Wednesday, September 30, 2015

Photographer Jess T. Dugan challenges ideas about masculinity and identity in "Every Breath We Drew"

In her project titled "Every Breath We Drew," photographer Jess T. Dugan creates intimate portraits of people in their homes, exploring "gender, sexuality, identity, and community from a highly personal, intimate and humanistic point of view." As a photographer, I really appreciate the intimacy and vulnerability in her photos. They show a sense of introspection and make you question personal definitions of masculinity and sexuality. There is nudity in her pictures, but its non-sexualized and unashamed nakedness that isn't typically shown in movies or magazines. Her work creates a connection between viewer and subject. Here is a buzzfeed article about Every Breath We Drew that contains some of her pictures. The project has been ongoing for over a decade, and she has published a book of her photographs you can get here. Her work happens to be on display at Rollins College in Winter Park (25 minutes from main campus). You can find more info on that here. This is the cover of her book and one of the photographs in her project:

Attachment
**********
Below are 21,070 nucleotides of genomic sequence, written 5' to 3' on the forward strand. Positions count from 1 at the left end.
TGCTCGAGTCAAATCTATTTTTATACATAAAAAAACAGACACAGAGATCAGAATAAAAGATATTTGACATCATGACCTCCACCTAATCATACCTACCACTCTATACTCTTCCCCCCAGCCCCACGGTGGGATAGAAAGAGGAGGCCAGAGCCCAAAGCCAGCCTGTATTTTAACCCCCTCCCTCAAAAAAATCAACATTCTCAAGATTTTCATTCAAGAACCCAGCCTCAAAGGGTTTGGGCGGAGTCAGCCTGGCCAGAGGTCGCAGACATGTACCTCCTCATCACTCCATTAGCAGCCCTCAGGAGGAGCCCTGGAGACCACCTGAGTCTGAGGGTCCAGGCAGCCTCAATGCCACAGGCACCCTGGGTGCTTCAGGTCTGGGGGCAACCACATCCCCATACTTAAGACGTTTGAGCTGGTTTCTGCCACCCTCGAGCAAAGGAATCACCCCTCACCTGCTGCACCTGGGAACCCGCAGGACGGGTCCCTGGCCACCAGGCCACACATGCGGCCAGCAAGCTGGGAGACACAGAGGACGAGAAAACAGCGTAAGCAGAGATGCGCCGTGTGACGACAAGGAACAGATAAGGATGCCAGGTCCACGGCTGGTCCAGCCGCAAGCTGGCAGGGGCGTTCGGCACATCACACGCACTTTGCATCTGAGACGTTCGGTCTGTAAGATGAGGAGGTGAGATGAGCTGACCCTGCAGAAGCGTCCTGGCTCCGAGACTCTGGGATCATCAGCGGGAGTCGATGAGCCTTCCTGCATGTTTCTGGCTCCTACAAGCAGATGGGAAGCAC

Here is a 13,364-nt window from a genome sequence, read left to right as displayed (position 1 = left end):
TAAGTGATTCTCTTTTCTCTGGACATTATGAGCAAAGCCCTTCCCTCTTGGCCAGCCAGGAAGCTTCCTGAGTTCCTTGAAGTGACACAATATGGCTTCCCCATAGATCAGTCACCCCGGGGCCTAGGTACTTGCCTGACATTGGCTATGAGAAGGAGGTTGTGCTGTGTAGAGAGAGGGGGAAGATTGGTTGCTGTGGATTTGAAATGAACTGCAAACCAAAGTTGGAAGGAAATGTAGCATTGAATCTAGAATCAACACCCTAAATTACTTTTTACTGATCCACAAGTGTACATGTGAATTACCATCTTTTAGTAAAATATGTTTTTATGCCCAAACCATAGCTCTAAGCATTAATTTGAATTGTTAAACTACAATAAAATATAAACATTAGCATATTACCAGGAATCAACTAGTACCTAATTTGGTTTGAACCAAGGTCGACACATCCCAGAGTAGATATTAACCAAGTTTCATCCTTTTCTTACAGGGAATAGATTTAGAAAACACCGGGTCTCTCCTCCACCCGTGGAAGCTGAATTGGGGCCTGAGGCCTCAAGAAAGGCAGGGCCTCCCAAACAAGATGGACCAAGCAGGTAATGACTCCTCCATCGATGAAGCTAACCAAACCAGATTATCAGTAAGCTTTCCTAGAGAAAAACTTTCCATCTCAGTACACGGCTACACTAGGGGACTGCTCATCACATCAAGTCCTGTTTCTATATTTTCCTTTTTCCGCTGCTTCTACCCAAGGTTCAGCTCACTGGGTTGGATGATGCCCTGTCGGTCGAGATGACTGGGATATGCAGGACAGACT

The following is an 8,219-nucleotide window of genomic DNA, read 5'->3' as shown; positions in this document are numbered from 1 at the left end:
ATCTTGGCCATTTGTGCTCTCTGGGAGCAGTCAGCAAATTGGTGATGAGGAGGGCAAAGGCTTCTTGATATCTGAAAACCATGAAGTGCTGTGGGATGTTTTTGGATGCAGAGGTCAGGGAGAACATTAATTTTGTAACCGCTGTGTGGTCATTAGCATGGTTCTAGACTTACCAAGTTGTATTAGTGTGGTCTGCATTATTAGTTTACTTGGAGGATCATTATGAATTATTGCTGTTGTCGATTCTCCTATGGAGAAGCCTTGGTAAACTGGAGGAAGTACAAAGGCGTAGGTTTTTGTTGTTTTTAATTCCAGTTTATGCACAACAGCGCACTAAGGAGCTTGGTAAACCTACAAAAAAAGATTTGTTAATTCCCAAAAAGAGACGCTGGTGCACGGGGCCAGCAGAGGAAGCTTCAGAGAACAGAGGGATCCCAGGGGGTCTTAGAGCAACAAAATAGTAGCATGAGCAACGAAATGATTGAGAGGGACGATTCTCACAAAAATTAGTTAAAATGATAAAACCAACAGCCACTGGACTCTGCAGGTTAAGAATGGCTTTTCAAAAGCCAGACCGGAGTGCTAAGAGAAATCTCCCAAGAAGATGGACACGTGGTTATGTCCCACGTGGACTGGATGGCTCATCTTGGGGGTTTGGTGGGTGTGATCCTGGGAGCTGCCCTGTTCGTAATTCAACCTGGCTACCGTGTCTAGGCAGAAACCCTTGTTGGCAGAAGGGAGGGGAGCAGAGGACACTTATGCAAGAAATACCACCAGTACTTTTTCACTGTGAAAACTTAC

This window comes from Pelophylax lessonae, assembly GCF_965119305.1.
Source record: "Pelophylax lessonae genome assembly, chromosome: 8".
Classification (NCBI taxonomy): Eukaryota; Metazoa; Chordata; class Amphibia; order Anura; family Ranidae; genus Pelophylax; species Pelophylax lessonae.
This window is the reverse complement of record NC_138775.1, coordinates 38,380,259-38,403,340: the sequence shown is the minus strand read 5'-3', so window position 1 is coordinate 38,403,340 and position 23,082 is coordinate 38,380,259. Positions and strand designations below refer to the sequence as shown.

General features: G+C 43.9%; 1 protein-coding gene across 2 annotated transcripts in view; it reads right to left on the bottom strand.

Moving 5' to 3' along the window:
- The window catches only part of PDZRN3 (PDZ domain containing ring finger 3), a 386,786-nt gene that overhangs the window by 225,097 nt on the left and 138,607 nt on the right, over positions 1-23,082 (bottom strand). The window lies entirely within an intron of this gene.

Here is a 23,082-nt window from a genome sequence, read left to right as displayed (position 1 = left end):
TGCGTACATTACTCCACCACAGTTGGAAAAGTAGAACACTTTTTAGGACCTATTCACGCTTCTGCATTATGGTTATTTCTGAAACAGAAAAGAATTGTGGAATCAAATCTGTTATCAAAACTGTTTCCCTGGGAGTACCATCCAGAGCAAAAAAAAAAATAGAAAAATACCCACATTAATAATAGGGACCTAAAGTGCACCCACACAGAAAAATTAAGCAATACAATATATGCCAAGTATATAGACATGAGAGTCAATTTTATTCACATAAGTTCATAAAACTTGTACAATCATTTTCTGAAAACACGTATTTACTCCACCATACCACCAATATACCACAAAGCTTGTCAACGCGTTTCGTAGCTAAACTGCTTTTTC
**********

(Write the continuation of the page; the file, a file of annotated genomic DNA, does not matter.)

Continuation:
Monday, September 28, 2015

The Desperation to Sell- Is Objectification the New Norm?